We may remove messages that are unrelated to the topic, encourage illegal activity, use all capital letters or are unreadable.
 

Messages that are flagged by readers as objectionable will be reviewed and may or may not be removed. Please do not flag a post simply because you disagree with it.

Sponsored by
ADVERTISEMENT
Subscribe to Indiana Lawyer
  1. Please I need help with my class action lawsuits, im currently in pro-se and im having hard time findiNG A LAWYER TO ASSIST ME

  2. Access to the court (judiciary branch of government) is the REAL problem, NOT necessarily lack of access to an attorney. Unfortunately, I've lived in a legal and financial hell for the past six years due to a divorce (where I was, supposedly, represented by an attorney) in which I was defrauded of settlement and the other party (and helpers) enriched through the fraud. When I attempted to introduce evidence and testify (pro se) in a foreclosure/eviction, I was silenced (apparently on procedural grounds, as research I've done since indicates). I was thrown out of a residence which was to be sold, by a judge who refused to allow me to speak in (the supposedly "informal") small claims court where the eviction proceeding (by ex-brother-in-law) was held. Six years and I can't even get back on solid or stable ground ... having bank account seized twice, unlawfully ... and now, for the past year, being dragged into court - again, contrary to law and appellate decisions - by former attorney, who is trying to force payment from exempt funds. Friday will mark fifth appearance. Hopefully, I'll be allowed to speak. The situation I find myself in shouldn't even be possible, much less dragging out with no end in sight, for years. I've done nothing wrong, but am watching a lot of wrong being accomplished under court jurisdiction; only because I was married to someone who wanted and was granted a divorce (but was not willing to assume the responsibilities that come with granting the divorce). In fact, the recalcitrant party was enriched by well over $100k, although it was necessarily split with other actors. Pro bono help? It's a nice dream ... but that's all it is, for too many. Meanwhile, injustice marches on.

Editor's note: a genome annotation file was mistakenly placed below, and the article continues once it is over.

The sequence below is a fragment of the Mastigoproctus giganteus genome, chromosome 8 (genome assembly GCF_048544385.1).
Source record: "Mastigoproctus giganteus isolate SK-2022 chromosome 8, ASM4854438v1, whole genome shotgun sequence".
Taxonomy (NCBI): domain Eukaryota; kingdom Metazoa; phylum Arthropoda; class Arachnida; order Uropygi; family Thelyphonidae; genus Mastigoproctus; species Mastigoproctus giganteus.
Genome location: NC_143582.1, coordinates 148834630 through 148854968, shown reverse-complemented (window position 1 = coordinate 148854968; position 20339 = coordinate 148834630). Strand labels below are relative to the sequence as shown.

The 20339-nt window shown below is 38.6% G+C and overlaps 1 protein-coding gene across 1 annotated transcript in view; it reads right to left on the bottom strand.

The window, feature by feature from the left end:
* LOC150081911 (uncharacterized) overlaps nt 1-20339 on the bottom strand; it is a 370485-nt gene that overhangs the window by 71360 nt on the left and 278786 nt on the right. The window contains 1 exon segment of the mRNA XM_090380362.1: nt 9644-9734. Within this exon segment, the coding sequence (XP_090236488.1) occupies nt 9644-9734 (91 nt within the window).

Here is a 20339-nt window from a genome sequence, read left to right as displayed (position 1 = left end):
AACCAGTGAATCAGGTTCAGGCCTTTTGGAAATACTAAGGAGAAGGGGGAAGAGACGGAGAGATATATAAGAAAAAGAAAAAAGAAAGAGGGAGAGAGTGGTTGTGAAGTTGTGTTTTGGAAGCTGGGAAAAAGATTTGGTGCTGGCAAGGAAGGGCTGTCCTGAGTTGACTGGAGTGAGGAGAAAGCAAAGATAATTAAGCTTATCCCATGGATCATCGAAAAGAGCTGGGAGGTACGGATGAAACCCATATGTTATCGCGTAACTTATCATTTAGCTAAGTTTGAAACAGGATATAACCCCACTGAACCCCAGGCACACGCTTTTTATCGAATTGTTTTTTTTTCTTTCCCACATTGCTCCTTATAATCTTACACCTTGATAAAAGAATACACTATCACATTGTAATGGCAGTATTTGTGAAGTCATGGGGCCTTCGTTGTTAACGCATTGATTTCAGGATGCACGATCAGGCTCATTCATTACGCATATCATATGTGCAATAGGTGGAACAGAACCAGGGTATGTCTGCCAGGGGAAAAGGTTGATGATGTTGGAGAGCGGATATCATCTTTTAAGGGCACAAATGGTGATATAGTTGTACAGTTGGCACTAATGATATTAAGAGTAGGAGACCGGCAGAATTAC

3. Both sites mentioned in the article appear to be nonfunctional to date (March 28, 2017). http://indianalegalanswers.org/ returns a message stating the "server is taking too long to respond" and http://www.abafreelegalasnswers.org/ "can't find the server". Although this does not surprise me, it is disheartening to know that access to the judicial branch of government remains out of reach for too many citizens (for procedural rather than meritorious reasons) of Indiana. Any updates regarding this story?

  4. I've been denied I appeal court date took a year my court date was Nov 9,2016 and have not received a answer yet

  5. Warsaw indiana dcs lying on our case. We already proved that in our first and most recent court appearance i need people to contact me who have evidence of dcs malpractice please email or facebook nathaniel hollett thank you

ADVERTISEMENT